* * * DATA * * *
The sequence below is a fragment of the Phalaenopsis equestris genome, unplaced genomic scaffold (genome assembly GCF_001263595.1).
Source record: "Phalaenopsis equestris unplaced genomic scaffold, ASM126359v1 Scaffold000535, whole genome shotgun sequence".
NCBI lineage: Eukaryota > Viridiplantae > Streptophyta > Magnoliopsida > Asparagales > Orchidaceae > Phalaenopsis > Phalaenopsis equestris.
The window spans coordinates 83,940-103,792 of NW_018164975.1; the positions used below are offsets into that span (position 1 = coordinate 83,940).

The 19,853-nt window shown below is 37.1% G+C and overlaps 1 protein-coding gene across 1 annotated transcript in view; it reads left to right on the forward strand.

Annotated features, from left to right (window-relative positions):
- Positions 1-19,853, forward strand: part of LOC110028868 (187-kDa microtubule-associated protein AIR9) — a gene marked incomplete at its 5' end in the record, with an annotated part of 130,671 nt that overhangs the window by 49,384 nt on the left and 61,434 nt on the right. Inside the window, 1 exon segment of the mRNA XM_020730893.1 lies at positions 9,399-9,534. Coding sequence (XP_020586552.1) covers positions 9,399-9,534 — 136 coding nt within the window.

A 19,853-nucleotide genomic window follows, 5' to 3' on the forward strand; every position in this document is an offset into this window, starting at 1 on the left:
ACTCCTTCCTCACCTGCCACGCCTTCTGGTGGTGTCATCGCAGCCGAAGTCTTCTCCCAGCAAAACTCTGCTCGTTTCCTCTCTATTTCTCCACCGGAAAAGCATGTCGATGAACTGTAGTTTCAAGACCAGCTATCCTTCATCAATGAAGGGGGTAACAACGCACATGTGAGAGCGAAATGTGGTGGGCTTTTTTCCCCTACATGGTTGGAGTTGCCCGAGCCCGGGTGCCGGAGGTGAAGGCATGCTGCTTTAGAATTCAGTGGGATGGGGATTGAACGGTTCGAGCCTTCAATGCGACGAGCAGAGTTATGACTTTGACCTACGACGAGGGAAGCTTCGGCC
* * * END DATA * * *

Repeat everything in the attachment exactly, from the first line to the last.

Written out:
The sequence below is a fragment of the Phalaenopsis equestris genome, unplaced genomic scaffold (genome assembly GCF_001263595.1).
Source record: "Phalaenopsis equestris unplaced genomic scaffold, ASM126359v1 Scaffold000535, whole genome shotgun sequence".
NCBI lineage: Eukaryota > Viridiplantae > Streptophyta > Magnoliopsida > Asparagales > Orchidaceae > Phalaenopsis > Phalaenopsis equestris.
The window spans coordinates 83,940-103,792 of NW_018164975.1; the positions used below are offsets into that span (position 1 = coordinate 83,940).

The 19,853-nt window shown below is 37.1% G+C and overlaps 1 protein-coding gene across 1 annotated transcript in view; it reads left to right on the forward strand.

Annotated features, from left to right (window-relative positions):
- Positions 1-19,853, forward strand: part of LOC110028868 (187-kDa microtubule-associated protein AIR9) — a gene marked incomplete at its 5' end in the record, with an annotated part of 130,671 nt that overhangs the window by 49,384 nt on the left and 61,434 nt on the right. Inside the window, 1 exon segment of the mRNA XM_020730893.1 lies at positions 9,399-9,534. Coding sequence (XP_020586552.1) covers positions 9,399-9,534 — 136 coding nt within the window.

A 19,853-nucleotide genomic window follows, 5' to 3' on the forward strand; every position in this document is an offset into this window, starting at 1 on the left:
ACTCCTTCCTCACCTGCCACGCCTTCTGGTGGTGTCATCGCAGCCGAAGTCTTCTCCCAGCAAAACTCTGCTCGTTTCCTCTCTATTTCTCCACCGGAAAAGCATGTCGATGAACTGTAGTTTCAAGACCAGCTATCCTTCATCAATGAAGGGGGTAACAACGCACATGTGAGAGCGAAATGTGGTGGGCTTTTTTCCCCTACATGGTTGGAGTTGCCCGAGCCCGGGTGCCGGAGGTGAAGGCATGCTGCTTTAGAATTCAGTGGGATGGGGATTGAACGGTTCGAGCCTTCAATGCGACGAGCAGAGTTATGACTTTGACCTACGACGAGGGAAGCTTCGGCC